This pleasant evening provided the chance for members and their guests to mingle over a glass of wine, with a common interest, a connection or feeling for the Great City of London and its traditions.

The membership for the The Honourable Company of Freemen of the City of London of North America currently stands at 123 members, of which 13 are life members. We encourage our members to move forward with the process to become actual‘Freemen of the City of London', which requires attendance at the Chamberlain's Court, Guild Hall, London for the ceremony. 

The granting of the ‘Freedom' is one of England's oldest ceremonies still in existence today, the first taking place in 1237.   The medieval term ‘Freeman' meant someone who was not the property of a feudal lord but enjoyed privileges such as the right to earn money and own land. Those protected by the charter of their town or city were often free, hence the term ‘Freedom of the City.

This is now a symbolic ceremony open to those from any democratic country and an occasion to enjoy with family and friends. As of this time, we have one member about to depart for London for the ‘Freedom' ceremony with four others in process.


34th Gala Dinner Report:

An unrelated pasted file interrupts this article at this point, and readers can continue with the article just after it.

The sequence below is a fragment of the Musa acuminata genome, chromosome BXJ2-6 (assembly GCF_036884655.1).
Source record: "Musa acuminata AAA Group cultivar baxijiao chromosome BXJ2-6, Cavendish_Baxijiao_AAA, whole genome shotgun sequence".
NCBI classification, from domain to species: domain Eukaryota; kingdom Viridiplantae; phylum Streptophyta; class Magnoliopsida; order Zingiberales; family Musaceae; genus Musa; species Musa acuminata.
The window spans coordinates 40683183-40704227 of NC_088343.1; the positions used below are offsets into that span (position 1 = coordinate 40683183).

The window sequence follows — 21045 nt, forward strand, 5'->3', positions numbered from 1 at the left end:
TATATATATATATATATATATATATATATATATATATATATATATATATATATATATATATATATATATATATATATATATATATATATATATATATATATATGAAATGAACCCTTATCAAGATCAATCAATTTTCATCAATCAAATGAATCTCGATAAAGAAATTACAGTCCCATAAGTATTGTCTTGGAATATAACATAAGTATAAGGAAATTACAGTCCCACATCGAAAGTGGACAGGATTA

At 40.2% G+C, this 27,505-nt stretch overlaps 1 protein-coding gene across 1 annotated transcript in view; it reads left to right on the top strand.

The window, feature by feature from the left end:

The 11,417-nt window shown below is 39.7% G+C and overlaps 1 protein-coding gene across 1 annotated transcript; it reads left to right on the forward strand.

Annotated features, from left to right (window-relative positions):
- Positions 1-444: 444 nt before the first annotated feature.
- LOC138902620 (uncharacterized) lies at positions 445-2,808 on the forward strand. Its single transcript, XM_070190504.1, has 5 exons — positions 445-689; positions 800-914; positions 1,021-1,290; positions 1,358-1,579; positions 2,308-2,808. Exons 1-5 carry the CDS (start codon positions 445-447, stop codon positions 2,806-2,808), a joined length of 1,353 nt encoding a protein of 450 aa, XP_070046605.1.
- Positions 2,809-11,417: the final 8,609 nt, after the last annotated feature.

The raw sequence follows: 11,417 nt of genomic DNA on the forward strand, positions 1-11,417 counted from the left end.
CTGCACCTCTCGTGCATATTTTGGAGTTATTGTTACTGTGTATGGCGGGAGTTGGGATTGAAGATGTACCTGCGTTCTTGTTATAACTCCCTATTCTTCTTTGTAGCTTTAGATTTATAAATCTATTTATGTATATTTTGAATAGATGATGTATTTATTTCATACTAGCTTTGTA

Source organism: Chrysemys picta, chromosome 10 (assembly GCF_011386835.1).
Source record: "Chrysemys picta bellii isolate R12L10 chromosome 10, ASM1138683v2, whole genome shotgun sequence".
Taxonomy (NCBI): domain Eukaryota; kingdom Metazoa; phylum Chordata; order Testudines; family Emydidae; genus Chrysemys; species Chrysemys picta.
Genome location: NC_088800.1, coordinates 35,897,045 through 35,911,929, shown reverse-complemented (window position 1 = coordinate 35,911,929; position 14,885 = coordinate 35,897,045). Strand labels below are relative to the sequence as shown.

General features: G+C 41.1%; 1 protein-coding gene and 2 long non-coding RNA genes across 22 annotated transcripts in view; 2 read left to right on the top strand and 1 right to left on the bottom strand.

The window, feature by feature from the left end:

John Welch

The 34th Freemen of the City of London of North America was held Friday May 3 rd at the National Club in Toronto.

The evening commenced with a cocktail reception in the upper lounge of the National Club where Freemen and their guests mingled sociably prior to dinner. Subsequent to being called to dinner by the Honorary Clerk, the head table formed up to be processed into dinner. Again this year the very amiable John Smith, Past Master, acted as the master of ceremonies and kept the festivities moving along.

After grace, given by Neil Purcell, Past Master, and the toasts to Her Majesty the Queen, the Office of the President of the United States, and a toast to our guests we sat down to dinner. As always the chef and staff of the Club treated the attendees to a delicious dinner of English fare starting with wild mushroom soup, an entrée of roast beef and Yorkshire pudding followed by dessert of chocolate truffles, and strawberries dipped in chocolate. The meal was well accompanied by wines selected by Arthur Cellars & Company. Congratulations to all on a fine repast.